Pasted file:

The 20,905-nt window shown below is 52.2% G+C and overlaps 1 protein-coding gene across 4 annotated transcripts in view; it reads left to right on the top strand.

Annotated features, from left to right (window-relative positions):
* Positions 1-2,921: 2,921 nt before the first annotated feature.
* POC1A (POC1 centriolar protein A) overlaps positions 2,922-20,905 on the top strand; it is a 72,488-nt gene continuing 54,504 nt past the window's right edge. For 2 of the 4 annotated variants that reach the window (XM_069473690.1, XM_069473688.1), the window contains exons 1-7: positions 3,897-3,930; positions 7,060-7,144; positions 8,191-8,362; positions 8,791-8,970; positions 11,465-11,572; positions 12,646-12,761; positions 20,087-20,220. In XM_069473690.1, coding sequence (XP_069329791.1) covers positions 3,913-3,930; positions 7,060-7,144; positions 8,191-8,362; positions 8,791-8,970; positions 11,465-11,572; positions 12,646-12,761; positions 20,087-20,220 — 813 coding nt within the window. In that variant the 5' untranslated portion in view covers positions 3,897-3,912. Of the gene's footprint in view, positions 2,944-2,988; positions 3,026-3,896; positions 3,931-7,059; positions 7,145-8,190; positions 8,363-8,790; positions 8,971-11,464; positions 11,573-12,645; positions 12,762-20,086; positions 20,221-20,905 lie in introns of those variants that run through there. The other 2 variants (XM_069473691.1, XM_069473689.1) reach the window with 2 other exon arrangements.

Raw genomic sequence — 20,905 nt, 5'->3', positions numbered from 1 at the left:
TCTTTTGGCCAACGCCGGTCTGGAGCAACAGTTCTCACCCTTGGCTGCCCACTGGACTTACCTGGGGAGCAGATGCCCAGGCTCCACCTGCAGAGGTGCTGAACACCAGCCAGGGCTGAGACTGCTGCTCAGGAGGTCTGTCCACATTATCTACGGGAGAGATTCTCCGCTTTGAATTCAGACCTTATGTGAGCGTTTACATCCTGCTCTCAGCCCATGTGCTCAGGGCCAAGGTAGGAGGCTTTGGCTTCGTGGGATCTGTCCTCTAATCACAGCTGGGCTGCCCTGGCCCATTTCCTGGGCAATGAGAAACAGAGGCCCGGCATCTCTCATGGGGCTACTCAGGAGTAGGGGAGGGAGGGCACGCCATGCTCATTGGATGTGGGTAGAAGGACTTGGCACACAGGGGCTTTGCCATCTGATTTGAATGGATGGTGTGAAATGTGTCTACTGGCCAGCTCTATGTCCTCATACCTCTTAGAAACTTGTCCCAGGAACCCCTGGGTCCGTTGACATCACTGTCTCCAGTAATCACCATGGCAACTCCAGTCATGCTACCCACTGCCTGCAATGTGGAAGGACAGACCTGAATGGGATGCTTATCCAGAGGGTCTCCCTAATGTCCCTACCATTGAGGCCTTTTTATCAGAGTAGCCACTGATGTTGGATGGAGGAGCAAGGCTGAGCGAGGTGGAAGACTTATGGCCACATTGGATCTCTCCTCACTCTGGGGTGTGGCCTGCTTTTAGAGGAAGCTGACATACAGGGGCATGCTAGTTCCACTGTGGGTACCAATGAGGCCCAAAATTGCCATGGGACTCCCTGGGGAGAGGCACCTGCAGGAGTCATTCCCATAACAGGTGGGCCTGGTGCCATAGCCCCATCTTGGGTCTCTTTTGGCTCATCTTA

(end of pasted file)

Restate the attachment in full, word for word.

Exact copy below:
The 20,905-nt window shown below is 52.2% G+C and overlaps 1 protein-coding gene across 4 annotated transcripts in view; it reads left to right on the top strand.

Annotated features, from left to right (window-relative positions):
* Positions 1-2,921: 2,921 nt before the first annotated feature.
* POC1A (POC1 centriolar protein A) overlaps positions 2,922-20,905 on the top strand; it is a 72,488-nt gene continuing 54,504 nt past the window's right edge. For 2 of the 4 annotated variants that reach the window (XM_069473690.1, XM_069473688.1), the window contains exons 1-7: positions 3,897-3,930; positions 7,060-7,144; positions 8,191-8,362; positions 8,791-8,970; positions 11,465-11,572; positions 12,646-12,761; positions 20,087-20,220. In XM_069473690.1, coding sequence (XP_069329791.1) covers positions 3,913-3,930; positions 7,060-7,144; positions 8,191-8,362; positions 8,791-8,970; positions 11,465-11,572; positions 12,646-12,761; positions 20,087-20,220 — 813 coding nt within the window. In that variant the 5' untranslated portion in view covers positions 3,897-3,912. Of the gene's footprint in view, positions 2,944-2,988; positions 3,026-3,896; positions 3,931-7,059; positions 7,145-8,190; positions 8,363-8,790; positions 8,971-11,464; positions 11,573-12,645; positions 12,762-20,086; positions 20,221-20,905 lie in introns of those variants that run through there. The other 2 variants (XM_069473691.1, XM_069473689.1) reach the window with 2 other exon arrangements.

Raw genomic sequence — 20,905 nt, 5'->3', positions numbered from 1 at the left:
TCTTTTGGCCAACGCCGGTCTGGAGCAACAGTTCTCACCCTTGGCTGCCCACTGGACTTACCTGGGGAGCAGATGCCCAGGCTCCACCTGCAGAGGTGCTGAACACCAGCCAGGGCTGAGACTGCTGCTCAGGAGGTCTGTCCACATTATCTACGGGAGAGATTCTCCGCTTTGAATTCAGACCTTATGTGAGCGTTTACATCCTGCTCTCAGCCCATGTGCTCAGGGCCAAGGTAGGAGGCTTTGGCTTCGTGGGATCTGTCCTCTAATCACAGCTGGGCTGCCCTGGCCCATTTCCTGGGCAATGAGAAACAGAGGCCCGGCATCTCTCATGGGGCTACTCAGGAGTAGGGGAGGGAGGGCACGCCATGCTCATTGGATGTGGGTAGAAGGACTTGGCACACAGGGGCTTTGCCATCTGATTTGAATGGATGGTGTGAAATGTGTCTACTGGCCAGCTCTATGTCCTCATACCTCTTAGAAACTTGTCCCAGGAACCCCTGGGTCCGTTGACATCACTGTCTCCAGTAATCACCATGGCAACTCCAGTCATGCTACCCACTGCCTGCAATGTGGAAGGACAGACCTGAATGGGATGCTTATCCAGAGGGTCTCCCTAATGTCCCTACCATTGAGGCCTTTTTATCAGAGTAGCCACTGATGTTGGATGGAGGAGCAAGGCTGAGCGAGGTGGAAGACTTATGGCCACATTGGATCTCTCCTCACTCTGGGGTGTGGCCTGCTTTTAGAGGAAGCTGACATACAGGGGCATGCTAGTTCCACTGTGGGTACCAATGAGGCCCAAAATTGCCATGGGACTCCCTGGGGAGAGGCACCTGCAGGAGTCATTCCCATAACAGGTGGGCCTGGTGCCATAGCCCCATCTTGGGTCTCTTTTGGCTCATCTTA